Street Eats by Halal Gems (Old Spitalfields Market)
The festival’s free entry was always going to ensure, despite the miserable outdoor weather, that Old Spitalfields Market would be inundated by hungry visitors from all walks of life.
The range of stalls that guaranteed a plethora of food types from a variety of cuisines made certain that people were spoiled for choice.
In the end, however, the undoubted success of Street Eats was in the platform it provided for “celebrating halal conscious dining” along with an atmosphere of inclusivity and community cohesion.
While seasoned street food vendors from KERB’s Camden Market were there doing what they do best, there were also a few newcomers.
Of these, arguably the most notable had to have been one of the UK’s leading Halal burger brands, Band of Burgers, which took the opportunity of introducing its latest creation: The Mexican Burger.
Another well known Halal restaurant chain was Meat & Shake who were serving their impressive 12-hour smoked brisket burger.
Unfortunately for them and for many visitors, both they and Camden regulars Oli Baba’s, who are known for their famous Halloumi fries, had both sold out and shut up shop five hour before the scheduled closing time of 9.30pm.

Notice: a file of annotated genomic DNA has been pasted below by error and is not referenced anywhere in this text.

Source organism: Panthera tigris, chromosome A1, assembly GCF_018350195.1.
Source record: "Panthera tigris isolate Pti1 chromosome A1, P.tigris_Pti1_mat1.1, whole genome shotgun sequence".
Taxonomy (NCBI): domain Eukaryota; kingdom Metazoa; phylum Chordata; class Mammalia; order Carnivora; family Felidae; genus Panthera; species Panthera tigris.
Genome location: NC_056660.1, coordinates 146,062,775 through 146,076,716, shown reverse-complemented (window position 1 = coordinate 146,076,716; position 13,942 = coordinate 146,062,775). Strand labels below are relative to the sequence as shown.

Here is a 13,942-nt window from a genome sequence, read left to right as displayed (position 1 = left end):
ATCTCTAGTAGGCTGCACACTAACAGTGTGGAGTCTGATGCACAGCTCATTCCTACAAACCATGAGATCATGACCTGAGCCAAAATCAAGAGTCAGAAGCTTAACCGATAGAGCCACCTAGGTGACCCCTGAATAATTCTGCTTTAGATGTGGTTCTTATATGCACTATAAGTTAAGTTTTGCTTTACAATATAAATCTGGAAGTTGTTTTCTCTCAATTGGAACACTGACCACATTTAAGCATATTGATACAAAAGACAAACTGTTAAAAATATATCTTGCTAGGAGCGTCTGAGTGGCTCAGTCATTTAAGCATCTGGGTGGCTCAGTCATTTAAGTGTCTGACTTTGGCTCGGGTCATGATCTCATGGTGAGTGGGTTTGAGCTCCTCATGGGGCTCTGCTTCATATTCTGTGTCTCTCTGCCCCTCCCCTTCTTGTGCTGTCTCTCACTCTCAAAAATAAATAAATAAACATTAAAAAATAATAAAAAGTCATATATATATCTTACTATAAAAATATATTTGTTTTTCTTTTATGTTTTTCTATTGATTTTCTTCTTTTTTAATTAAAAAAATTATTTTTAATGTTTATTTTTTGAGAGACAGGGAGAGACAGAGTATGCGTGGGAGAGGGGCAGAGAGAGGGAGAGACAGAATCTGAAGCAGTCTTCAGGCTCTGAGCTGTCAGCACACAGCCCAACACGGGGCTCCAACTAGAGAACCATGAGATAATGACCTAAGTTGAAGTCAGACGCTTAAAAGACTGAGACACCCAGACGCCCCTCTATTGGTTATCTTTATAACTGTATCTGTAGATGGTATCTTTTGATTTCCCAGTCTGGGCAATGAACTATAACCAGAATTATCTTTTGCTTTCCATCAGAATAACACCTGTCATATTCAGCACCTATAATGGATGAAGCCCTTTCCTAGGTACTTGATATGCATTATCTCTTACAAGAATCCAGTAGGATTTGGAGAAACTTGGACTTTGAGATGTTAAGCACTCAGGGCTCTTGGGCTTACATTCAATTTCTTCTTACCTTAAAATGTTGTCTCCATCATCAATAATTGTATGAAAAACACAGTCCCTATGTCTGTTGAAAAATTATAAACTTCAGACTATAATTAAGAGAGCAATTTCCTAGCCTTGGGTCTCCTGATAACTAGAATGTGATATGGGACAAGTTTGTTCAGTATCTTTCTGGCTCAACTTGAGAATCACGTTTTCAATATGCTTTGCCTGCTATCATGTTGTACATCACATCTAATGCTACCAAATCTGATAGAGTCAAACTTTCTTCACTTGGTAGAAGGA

Among the more unusual setups was Cabbi Coffee – an iconic 1996 Fairway London Black Cab converted into a quirky mobile coffee unit that served fine Italian Lavazza coffee.
Orange was also well represented as both a colour and a fruit with charity group Penny Appeal busily squeezing and pressing fresh orange juice at their stall.
Event organisers had also arranged a Games Area that would serve as the two-day event’s entertainment.
While intended for both adults and youngsters, most of the activities, which included the Giant Jenga, table football, Buzz Wire, Mega 4 in a Row, and Tin Can Alley, would have resonated far more with the latter group than the former.
Prizes were also on offer with the winner of the Batak wall, for example, a game that tests one’s reactionary hand speed, winning a meal for two.
Having also managed to sell all his stock, the founder of the Halal confestionary company, Halal Sweets Co, was full of praise regarding the festival: “It’s been a really great day; an amazing day. It’s been so great that we’ve managed to sell out. People have been going crazy for our sweets.”
For a first time event, Street Eats attracted a sizeable crowd that helped create a convivial setting for the coming together of street food enthusiasts who, as the festival’s founder Zohra Khaku put it, “really do appreciate good quality food”.